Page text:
In fact, I get to play in person with a couple of stellar, lovely ladies whom I have met through my blog shortly (I. Am so. Excited). And I will probably be Gayle to them (not because I don't want to tell them my real name, but because Gayle is how they know me). So Gayle is about to be essentially a real person in the real world; still me, just with another name. And that almost makes my head explode, theory-wise, but mostly: those nasty comments to Rachel Cooke were not because of anonymity. No, they were rooted in something much worse, something which is more insidious, and requires us to all fight against to change. Anonymity may allow people to show the symptoms, but it's never the disease; how could it be a disease when I could not be writing to you without it?
OK, and finally, Rachel Cooke? THINK. Dude, who the fuck is gonna run around making sure everyone who registers for comments is registered under their legal name? Are we gonna require licenses or personal identification to sign up online to comment? Are we fucking Arizona? Who is gonna regulate this? For fuck's sake.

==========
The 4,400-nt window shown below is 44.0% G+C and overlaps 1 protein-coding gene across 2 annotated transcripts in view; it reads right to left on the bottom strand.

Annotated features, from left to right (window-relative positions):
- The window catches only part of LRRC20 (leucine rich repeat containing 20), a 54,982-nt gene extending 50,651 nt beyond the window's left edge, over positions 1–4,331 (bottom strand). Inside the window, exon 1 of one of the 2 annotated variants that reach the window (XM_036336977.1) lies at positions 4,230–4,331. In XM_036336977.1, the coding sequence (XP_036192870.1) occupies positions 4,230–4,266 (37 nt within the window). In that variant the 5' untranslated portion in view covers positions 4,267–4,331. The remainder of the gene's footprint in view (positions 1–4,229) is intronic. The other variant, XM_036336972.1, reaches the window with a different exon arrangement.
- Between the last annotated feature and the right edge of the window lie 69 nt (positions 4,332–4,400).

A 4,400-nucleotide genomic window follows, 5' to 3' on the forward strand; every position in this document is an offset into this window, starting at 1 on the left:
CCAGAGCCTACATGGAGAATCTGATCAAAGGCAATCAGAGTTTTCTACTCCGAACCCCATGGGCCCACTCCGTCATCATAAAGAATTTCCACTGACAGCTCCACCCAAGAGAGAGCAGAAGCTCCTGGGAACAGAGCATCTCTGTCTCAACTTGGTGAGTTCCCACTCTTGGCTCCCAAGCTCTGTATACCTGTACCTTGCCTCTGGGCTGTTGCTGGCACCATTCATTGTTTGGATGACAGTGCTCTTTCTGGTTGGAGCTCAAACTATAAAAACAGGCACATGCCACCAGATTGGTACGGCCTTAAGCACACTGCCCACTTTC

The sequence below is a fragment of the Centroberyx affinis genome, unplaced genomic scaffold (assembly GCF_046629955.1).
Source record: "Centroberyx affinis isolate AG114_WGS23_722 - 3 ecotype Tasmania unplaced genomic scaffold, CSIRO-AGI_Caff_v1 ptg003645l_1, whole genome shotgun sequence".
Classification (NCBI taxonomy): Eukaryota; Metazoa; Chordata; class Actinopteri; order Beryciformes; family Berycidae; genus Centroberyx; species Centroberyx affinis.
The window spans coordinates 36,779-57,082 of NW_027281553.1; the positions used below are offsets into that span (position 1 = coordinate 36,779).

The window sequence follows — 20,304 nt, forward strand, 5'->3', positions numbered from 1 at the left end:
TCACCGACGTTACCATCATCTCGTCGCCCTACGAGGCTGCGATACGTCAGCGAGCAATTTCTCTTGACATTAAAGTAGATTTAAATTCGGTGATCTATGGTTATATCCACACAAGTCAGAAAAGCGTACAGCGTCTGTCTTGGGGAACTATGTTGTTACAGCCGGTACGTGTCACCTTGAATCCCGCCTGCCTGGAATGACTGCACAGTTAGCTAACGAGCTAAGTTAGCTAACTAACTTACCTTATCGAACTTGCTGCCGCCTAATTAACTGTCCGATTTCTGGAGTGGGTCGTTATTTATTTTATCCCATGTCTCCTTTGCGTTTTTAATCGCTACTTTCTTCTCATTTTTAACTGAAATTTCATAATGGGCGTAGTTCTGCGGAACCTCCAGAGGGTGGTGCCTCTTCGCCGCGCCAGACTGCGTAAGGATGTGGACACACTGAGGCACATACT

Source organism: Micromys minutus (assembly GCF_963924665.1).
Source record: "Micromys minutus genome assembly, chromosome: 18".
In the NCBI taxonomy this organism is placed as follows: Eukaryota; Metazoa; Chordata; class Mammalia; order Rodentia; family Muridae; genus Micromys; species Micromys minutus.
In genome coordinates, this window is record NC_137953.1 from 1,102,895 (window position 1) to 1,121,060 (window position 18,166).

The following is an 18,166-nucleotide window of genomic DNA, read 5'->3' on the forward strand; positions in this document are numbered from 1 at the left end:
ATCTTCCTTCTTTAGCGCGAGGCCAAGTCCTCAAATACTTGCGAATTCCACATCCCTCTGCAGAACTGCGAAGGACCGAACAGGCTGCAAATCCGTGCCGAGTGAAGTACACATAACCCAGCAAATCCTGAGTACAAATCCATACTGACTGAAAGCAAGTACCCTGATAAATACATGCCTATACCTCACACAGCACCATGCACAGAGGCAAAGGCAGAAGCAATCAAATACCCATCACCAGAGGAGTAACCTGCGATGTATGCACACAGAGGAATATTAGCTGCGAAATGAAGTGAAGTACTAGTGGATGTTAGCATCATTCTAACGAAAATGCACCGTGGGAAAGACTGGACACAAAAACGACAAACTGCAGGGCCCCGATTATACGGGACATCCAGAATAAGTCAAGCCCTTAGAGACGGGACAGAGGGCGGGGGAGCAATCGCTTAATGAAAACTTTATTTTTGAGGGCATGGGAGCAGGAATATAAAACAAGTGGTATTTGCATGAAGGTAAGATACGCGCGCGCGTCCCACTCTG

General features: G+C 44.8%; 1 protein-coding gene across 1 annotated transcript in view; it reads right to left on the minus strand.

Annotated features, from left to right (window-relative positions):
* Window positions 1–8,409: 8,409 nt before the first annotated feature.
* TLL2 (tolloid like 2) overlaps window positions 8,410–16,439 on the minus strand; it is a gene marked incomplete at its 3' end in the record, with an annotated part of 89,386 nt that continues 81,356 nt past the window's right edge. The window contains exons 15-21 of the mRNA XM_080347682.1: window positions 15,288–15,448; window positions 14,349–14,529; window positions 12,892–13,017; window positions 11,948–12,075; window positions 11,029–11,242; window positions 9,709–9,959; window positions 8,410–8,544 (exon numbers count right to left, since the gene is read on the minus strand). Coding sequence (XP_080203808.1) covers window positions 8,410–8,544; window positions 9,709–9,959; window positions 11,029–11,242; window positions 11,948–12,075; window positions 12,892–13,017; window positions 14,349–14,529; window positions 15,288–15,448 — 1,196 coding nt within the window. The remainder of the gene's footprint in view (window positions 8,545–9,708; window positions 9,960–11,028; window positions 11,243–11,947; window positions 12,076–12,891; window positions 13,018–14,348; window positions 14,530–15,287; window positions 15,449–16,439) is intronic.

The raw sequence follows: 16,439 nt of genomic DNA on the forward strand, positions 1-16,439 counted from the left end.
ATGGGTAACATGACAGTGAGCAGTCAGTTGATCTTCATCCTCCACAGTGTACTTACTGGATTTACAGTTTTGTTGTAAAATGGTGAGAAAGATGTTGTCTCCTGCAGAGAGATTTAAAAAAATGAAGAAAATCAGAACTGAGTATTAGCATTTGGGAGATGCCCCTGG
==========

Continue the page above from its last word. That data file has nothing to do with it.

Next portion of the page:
* Griffin update! Readers, they've never managed to catch ANYTHING in my ceiling. The thinking is it has moved out now - it's been very silent up there (although, up until last week, it would still manage to eat all the food, including the food in the trap, and spring the trap, but NEVER be caught in the trap). All holes have been patched that access that attic space from the outside, and they are now going to just replace our insulation and fix the giant hole. The griffin was always too wily for us, and while he scared the crap out of me by scratching at the air vents at 6 am, I wish him well, wherever he has gone.
** You guys, recently I have been linked to by other really, really amazing blogs, and I squealed in happiness both times. Literally. Aloud. I still kinda feel like I am too new to be linked to by the Big Kid bloggers and all that, and it's a little intimidating (read: PETRIFYING), but it's still such a tremendous compliment. I'm totally honored.